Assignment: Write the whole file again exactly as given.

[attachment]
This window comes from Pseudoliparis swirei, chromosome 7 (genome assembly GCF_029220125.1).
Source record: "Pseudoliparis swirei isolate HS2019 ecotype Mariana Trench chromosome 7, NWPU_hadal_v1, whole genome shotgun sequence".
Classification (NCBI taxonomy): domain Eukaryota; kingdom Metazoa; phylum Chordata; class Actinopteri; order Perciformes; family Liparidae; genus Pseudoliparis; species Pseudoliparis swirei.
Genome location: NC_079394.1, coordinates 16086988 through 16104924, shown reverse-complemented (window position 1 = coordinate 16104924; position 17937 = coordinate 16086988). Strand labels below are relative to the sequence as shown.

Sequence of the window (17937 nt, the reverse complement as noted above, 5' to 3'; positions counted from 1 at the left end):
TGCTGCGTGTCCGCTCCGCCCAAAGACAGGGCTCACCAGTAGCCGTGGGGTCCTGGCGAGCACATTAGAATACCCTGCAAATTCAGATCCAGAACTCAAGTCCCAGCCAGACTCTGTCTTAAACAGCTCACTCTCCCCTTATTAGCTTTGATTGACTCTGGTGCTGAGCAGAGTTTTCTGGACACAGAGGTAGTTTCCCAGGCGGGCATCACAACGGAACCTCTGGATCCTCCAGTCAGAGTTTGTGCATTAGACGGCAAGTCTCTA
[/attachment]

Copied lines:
This window comes from Pseudoliparis swirei, chromosome 7 (genome assembly GCF_029220125.1).
Source record: "Pseudoliparis swirei isolate HS2019 ecotype Mariana Trench chromosome 7, NWPU_hadal_v1, whole genome shotgun sequence".
Classification (NCBI taxonomy): domain Eukaryota; kingdom Metazoa; phylum Chordata; class Actinopteri; order Perciformes; family Liparidae; genus Pseudoliparis; species Pseudoliparis swirei.
Genome location: NC_079394.1, coordinates 16086988 through 16104924, shown reverse-complemented (window position 1 = coordinate 16104924; position 17937 = coordinate 16086988). Strand labels below are relative to the sequence as shown.

Sequence of the window (17937 nt, the reverse complement as noted above, 5' to 3'; positions counted from 1 at the left end):
TGCTGCGTGTCCGCTCCGCCCAAAGACAGGGCTCACCAGTAGCCGTGGGGTCCTGGCGAGCACATTAGAATACCCTGCAAATTCAGATCCAGAACTCAAGTCCCAGCCAGACTCTGTCTTAAACAGCTCACTCTCCCCTTATTAGCTTTGATTGACTCTGGTGCTGAGCAGAGTTTTCTGGACACAGAGGTAGTTTCCCAGGCGGGCATCACAACGGAACCTCTGGATCCTCCAGTCAGAGTTTGTGCATTAGACGGCAAGTCTCTA